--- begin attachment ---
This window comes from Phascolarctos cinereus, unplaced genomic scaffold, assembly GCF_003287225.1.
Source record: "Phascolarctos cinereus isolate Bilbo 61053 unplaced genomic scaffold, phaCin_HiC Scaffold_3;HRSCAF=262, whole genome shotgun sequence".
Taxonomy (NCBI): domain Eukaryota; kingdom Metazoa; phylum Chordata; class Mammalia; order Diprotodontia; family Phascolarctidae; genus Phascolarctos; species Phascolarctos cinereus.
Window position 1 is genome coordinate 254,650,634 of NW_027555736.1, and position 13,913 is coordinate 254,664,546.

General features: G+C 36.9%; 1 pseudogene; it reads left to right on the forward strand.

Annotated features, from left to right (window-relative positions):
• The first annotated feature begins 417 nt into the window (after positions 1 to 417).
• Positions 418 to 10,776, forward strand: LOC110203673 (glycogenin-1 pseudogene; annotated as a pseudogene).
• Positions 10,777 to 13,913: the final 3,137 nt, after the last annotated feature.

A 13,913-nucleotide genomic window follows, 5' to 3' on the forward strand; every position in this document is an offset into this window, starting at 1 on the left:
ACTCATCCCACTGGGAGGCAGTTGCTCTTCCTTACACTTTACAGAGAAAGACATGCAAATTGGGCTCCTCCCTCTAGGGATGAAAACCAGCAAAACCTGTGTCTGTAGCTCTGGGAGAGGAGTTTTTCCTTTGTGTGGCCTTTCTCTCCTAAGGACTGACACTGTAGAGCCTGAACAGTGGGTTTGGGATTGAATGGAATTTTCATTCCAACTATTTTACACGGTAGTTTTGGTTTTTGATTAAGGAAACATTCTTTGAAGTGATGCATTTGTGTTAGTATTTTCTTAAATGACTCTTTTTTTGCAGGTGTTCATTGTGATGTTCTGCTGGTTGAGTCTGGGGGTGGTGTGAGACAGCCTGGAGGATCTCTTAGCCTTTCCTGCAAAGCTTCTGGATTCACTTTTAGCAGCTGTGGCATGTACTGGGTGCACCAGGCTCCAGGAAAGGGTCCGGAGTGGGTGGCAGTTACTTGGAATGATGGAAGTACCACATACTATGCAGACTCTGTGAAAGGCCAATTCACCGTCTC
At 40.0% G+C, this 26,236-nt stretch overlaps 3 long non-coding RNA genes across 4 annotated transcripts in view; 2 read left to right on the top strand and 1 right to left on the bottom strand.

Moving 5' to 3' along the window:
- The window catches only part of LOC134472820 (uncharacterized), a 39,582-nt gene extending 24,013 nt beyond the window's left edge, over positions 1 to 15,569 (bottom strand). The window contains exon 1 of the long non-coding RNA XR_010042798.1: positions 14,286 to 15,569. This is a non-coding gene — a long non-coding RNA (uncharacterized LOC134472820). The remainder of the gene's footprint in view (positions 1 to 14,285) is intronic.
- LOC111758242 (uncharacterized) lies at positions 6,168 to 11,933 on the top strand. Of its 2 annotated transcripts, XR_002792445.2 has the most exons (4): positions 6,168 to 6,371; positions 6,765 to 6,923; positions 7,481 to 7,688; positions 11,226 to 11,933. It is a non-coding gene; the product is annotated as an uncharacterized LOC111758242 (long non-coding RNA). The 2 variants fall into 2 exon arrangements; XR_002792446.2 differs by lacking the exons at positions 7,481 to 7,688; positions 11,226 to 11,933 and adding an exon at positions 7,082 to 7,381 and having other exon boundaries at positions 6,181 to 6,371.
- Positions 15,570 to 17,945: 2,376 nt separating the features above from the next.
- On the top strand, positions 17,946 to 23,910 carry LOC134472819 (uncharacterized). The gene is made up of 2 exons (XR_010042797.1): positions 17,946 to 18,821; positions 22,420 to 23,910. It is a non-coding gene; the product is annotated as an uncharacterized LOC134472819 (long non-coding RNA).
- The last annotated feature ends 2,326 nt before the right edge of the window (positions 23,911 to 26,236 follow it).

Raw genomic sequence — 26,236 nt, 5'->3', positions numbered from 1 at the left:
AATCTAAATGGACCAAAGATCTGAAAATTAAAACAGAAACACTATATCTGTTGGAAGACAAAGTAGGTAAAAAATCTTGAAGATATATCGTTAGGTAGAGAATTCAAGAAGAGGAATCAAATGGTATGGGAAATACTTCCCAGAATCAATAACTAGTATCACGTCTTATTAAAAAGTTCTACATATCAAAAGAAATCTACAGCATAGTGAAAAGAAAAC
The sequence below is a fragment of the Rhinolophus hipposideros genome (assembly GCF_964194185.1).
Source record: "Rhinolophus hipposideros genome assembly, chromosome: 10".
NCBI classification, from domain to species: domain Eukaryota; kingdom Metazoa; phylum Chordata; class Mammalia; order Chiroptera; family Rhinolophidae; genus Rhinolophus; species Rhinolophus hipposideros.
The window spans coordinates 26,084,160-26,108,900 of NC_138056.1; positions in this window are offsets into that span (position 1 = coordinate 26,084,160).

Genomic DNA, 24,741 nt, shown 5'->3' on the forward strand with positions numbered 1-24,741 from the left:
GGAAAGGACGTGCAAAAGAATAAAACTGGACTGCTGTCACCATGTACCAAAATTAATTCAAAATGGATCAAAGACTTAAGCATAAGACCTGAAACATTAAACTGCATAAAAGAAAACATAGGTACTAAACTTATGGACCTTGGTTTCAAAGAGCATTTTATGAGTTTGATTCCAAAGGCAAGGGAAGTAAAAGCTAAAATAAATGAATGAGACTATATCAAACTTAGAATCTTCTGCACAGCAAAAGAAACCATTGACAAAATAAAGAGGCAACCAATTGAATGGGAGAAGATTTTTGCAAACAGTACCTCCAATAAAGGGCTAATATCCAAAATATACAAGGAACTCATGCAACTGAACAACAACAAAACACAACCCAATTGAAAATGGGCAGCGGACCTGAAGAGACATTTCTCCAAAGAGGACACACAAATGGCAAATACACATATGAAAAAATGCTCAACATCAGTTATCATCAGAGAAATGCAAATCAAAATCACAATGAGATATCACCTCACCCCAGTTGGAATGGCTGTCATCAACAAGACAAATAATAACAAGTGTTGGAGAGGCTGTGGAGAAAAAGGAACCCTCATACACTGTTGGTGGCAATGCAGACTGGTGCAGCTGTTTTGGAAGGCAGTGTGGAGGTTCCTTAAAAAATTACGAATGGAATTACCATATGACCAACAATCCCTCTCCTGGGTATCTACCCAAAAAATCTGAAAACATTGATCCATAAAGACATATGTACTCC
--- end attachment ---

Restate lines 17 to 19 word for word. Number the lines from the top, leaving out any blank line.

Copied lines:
- On the top strand, positions 17,946 to 23,910 carry LOC134472819 (uncharacterized). The gene is made up of 2 exons (XR_010042797.1): positions 17,946 to 18,821; positions 22,420 to 23,910. It is a non-coding gene; the product is annotated as an uncharacterized LOC134472819 (long non-coding RNA).
- The last annotated feature ends 2,326 nt before the right edge of the window (positions 23,911 to 26,236 follow it).

Raw genomic sequence — 26,236 nt, 5'->3', positions numbered from 1 at the left: